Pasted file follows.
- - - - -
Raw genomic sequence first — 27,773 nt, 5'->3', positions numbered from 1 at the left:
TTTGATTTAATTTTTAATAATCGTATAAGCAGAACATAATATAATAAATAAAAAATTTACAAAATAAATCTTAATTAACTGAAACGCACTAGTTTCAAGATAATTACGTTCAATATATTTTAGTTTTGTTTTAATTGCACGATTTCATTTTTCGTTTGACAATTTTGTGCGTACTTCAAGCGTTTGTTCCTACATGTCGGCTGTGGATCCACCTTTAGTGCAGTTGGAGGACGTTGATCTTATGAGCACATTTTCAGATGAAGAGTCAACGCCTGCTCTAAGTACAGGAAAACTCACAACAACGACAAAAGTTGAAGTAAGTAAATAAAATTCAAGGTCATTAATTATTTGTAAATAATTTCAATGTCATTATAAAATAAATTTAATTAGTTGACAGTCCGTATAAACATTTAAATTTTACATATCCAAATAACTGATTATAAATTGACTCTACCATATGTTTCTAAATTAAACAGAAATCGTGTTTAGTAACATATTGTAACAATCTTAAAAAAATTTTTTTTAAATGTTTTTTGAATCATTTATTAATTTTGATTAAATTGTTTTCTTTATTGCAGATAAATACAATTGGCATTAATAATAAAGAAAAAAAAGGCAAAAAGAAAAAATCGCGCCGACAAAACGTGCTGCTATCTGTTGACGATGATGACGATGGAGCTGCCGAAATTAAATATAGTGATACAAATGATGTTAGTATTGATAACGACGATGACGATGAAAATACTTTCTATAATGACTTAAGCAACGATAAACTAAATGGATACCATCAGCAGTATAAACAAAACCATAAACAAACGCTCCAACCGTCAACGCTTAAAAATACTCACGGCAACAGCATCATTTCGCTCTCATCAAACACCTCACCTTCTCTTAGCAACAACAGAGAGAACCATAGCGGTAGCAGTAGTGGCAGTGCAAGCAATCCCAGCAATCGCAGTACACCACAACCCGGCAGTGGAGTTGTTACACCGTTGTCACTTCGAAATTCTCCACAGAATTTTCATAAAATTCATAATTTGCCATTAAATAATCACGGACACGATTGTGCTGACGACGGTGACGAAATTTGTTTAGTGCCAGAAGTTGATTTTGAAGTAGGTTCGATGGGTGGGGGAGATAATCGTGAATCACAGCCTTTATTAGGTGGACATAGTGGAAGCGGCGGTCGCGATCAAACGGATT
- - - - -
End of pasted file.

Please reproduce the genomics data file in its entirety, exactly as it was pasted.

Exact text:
Raw genomic sequence first — 27,773 nt, 5'->3', positions numbered from 1 at the left:
TTTGATTTAATTTTTAATAATCGTATAAGCAGAACATAATATAATAAATAAAAAATTTACAAAATAAATCTTAATTAACTGAAACGCACTAGTTTCAAGATAATTACGTTCAATATATTTTAGTTTTGTTTTAATTGCACGATTTCATTTTTCGTTTGACAATTTTGTGCGTACTTCAAGCGTTTGTTCCTACATGTCGGCTGTGGATCCACCTTTAGTGCAGTTGGAGGACGTTGATCTTATGAGCACATTTTCAGATGAAGAGTCAACGCCTGCTCTAAGTACAGGAAAACTCACAACAACGACAAAAGTTGAAGTAAGTAAATAAAATTCAAGGTCATTAATTATTTGTAAATAATTTCAATGTCATTATAAAATAAATTTAATTAGTTGACAGTCCGTATAAACATTTAAATTTTACATATCCAAATAACTGATTATAAATTGACTCTACCATATGTTTCTAAATTAAACAGAAATCGTGTTTAGTAACATATTGTAACAATCTTAAAAAAATTTTTTTTAAATGTTTTTTGAATCATTTATTAATTTTGATTAAATTGTTTTCTTTATTGCAGATAAATACAATTGGCATTAATAATAAAGAAAAAAAAGGCAAAAAGAAAAAATCGCGCCGACAAAACGTGCTGCTATCTGTTGACGATGATGACGATGGAGCTGCCGAAATTAAATATAGTGATACAAATGATGTTAGTATTGATAACGACGATGACGATGAAAATACTTTCTATAATGACTTAAGCAACGATAAACTAAATGGATACCATCAGCAGTATAAACAAAACCATAAACAAACGCTCCAACCGTCAACGCTTAAAAATACTCACGGCAACAGCATCATTTCGCTCTCATCAAACACCTCACCTTCTCTTAGCAACAACAGAGAGAACCATAGCGGTAGCAGTAGTGGCAGTGCAAGCAATCCCAGCAATCGCAGTACACCACAACCCGGCAGTGGAGTTGTTACACCGTTGTCACTTCGAAATTCTCCACAGAATTTTCATAAAATTCATAATTTGCCATTAAATAATCACGGACACGATTGTGCTGACGACGGTGACGAAATTTGTTTAGTGCCAGAAGTTGATTTTGAAGTAGGTTCGATGGGTGGGGGAGATAATCGTGAATCACAGCCTTTATTAGGTGGACATAGTGGAAGCGGCGGTCGCGATCAAACGGATT